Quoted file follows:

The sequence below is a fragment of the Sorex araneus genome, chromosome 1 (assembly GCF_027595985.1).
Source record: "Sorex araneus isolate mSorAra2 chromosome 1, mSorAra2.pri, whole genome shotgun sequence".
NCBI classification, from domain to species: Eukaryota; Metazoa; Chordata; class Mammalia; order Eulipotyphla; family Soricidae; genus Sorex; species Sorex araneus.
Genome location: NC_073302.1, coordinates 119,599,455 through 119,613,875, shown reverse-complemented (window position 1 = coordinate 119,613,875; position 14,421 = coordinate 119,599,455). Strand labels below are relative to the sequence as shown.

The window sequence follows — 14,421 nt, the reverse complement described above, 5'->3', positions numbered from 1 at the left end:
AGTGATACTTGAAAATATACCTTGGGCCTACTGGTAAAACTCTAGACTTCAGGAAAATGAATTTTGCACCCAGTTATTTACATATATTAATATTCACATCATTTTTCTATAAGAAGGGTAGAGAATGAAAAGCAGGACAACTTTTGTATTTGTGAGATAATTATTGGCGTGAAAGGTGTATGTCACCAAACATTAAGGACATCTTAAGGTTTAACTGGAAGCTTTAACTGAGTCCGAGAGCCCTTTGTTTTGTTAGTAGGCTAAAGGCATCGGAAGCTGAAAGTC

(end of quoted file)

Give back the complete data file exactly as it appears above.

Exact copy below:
The sequence below is a fragment of the Sorex araneus genome, chromosome 1 (assembly GCF_027595985.1).
Source record: "Sorex araneus isolate mSorAra2 chromosome 1, mSorAra2.pri, whole genome shotgun sequence".
NCBI classification, from domain to species: Eukaryota; Metazoa; Chordata; class Mammalia; order Eulipotyphla; family Soricidae; genus Sorex; species Sorex araneus.
Genome location: NC_073302.1, coordinates 119,599,455 through 119,613,875, shown reverse-complemented (window position 1 = coordinate 119,613,875; position 14,421 = coordinate 119,599,455). Strand labels below are relative to the sequence as shown.

The window sequence follows — 14,421 nt, the reverse complement described above, 5'->3', positions numbered from 1 at the left end:
AGTGATACTTGAAAATATACCTTGGGCCTACTGGTAAAACTCTAGACTTCAGGAAAATGAATTTTGCACCCAGTTATTTACATATATTAATATTCACATCATTTTTCTATAAGAAGGGTAGAGAATGAAAAGCAGGACAACTTTTGTATTTGTGAGATAATTATTGGCGTGAAAGGTGTATGTCACCAAACATTAAGGACATCTTAAGGTTTAACTGGAAGCTTTAACTGAGTCCGAGAGCCCTTTGTTTTGTTAGTAGGCTAAAGGCATCGGAAGCTGAAAGTC